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Growing Up Latina

Updated on January 5, 2014
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Growing Up Latina

Volume 5, Issue 1, January 5, 2014

When I was growing up it was not until I was actually out of high school that I learned about finances, bank accounts, credit cards, and growing an income. I actually did not learn about ownership of a business until my college years and that was years after having been in college and working for a while. I was not taught at an early age about how to become an entrepreneur or an owner of my own company.

Let’s face it in the era of the 1960’s the civil rights movement was in its development and it was not until the latter part of the 1960’s that it peaked and Latino’s as well as black’s had a voice in this country. So to be realistic I had not heard or seen a Latino role model who was a millionaire or a billionaire that was a self-made business man or business woman. My image of Latino leadership was not very impressive, no offense intended but the only one who was leading the way in the Mexican-American Movement in the late 1960’s and early 1970’s was the late Cesar Chavez who was a poor man fighting for human rights of farm workers. This was not the image of a millionaire or billionaire in the least, although he was a humble and wonderful inspiration for fighting for civil rights.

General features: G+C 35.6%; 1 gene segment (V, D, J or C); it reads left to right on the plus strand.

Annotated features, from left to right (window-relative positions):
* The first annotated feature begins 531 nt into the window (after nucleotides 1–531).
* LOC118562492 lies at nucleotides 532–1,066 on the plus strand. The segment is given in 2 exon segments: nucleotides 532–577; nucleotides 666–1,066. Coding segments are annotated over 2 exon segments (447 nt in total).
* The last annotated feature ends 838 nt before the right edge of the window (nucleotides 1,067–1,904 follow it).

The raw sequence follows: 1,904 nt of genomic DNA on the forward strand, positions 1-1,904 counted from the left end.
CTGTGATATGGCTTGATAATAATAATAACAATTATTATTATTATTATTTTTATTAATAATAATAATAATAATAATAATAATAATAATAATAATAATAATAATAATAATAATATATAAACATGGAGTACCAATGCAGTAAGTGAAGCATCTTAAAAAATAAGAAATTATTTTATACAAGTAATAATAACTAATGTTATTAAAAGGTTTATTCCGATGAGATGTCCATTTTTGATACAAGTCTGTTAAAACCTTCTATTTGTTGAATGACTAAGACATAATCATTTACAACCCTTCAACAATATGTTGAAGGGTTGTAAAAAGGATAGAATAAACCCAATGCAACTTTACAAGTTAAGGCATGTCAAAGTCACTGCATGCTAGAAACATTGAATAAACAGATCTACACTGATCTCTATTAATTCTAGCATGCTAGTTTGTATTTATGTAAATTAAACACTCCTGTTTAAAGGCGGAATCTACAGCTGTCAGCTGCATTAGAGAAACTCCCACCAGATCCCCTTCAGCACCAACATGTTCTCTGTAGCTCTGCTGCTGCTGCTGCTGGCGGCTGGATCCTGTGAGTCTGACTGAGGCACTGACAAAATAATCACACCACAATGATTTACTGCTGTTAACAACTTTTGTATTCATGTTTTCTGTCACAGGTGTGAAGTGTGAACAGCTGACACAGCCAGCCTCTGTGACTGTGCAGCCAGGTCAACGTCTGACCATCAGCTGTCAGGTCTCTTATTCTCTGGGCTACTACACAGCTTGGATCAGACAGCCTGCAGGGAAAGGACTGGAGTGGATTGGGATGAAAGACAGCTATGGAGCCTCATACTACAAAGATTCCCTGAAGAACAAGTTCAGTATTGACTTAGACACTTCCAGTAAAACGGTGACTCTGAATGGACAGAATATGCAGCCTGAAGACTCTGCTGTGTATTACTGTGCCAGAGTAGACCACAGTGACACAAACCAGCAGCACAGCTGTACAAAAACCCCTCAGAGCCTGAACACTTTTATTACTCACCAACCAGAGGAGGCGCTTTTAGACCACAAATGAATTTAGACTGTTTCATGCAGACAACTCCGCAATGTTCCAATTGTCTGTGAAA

From what I do know now in the present, is one of the three most wealthiest men in the world is Latino among the top ten in the world, and the top billionaire at number one spot is Carlos Slim Helu & family of Mexico who have an estimated $69 billion net worth, coming in second spot as a top Latino is Amancio Ortega who came in fifth in the world with an estimated $37.5 Billion net worth from Spain, and the third Latino in the world is Eike Batista with an estimated $26 billion who is from Sweden. To be frank though I would not have known if I had not researched it today. These men rank in the top 10 of people around the globe who are billionaires or millionaires.

So just what do we need to do is turn this on its head so that Latino and Latina kids get a fair break to understand that they could be self-made billionaires or millionaires and be an owner of a business. Too many times Latino children are taught within there culture to find a job or position that brings in a steady income but they are not taught that they could be an owner or entrepreneur who hires employees for their own business.

When I was a child I was not taught to have or shown the opportunity of having my own business for example: a lemonade stand, or a hand car wash, or even a baking business. These types of ventures were only afforded to my counterparts of Anglo-Saxon persuasion, who at the time had that ability and were afforded that ability when I was growing up during the civil rights movement. We had barely been granted the rights for equal education and equal job opportunities, in addition, to the rights to become engaged citizens of the military. It was just getting started for the Latino culture.